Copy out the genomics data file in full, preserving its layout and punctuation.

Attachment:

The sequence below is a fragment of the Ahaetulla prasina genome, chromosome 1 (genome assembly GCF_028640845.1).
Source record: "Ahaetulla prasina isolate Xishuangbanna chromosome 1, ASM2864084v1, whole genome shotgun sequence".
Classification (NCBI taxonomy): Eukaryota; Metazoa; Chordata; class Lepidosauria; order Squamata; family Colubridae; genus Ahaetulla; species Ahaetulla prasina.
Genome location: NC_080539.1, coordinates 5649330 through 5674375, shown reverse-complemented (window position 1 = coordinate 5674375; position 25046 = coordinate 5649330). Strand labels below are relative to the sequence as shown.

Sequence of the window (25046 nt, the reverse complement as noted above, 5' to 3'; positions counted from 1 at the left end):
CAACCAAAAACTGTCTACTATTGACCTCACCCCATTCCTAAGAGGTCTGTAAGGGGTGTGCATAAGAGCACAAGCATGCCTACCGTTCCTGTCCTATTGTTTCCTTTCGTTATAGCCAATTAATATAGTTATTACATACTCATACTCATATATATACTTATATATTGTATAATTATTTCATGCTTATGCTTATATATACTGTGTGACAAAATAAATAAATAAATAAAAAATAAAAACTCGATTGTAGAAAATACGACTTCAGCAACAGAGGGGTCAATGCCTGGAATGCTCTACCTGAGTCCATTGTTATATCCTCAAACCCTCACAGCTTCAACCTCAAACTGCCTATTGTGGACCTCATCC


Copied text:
The sequence below is a fragment of the Ahaetulla prasina genome, chromosome 1 (genome assembly GCF_028640845.1).
Source record: "Ahaetulla prasina isolate Xishuangbanna chromosome 1, ASM2864084v1, whole genome shotgun sequence".
Classification (NCBI taxonomy): Eukaryota; Metazoa; Chordata; class Lepidosauria; order Squamata; family Colubridae; genus Ahaetulla; species Ahaetulla prasina.
Genome location: NC_080539.1, coordinates 5649330 through 5674375, shown reverse-complemented (window position 1 = coordinate 5674375; position 25046 = coordinate 5649330). Strand labels below are relative to the sequence as shown.

Sequence of the window (25046 nt, the reverse complement as noted above, 5' to 3'; positions counted from 1 at the left end):
CAACCAAAAACTGTCTACTATTGACCTCACCCCATTCCTAAGAGGTCTGTAAGGGGTGTGCATAAGAGCACAAGCATGCCTACCGTTCCTGTCCTATTGTTTCCTTTCGTTATAGCCAATTAATATAGTTATTACATACTCATACTCATATATATACTTATATATTGTATAATTATTTCATGCTTATGCTTATATATACTGTGTGACAAAATAAATAAATAAATAAAAAATAAAAACTCGATTGTAGAAAATACGACTTCAGCAACAGAGGGGTCAATGCCTGGAATGCTCTACCTGAGTCCATTGTTATATCCTCAAACCCTCACAGCTTCAACCTCAAACTGCCTATTGTGGACCTCATCC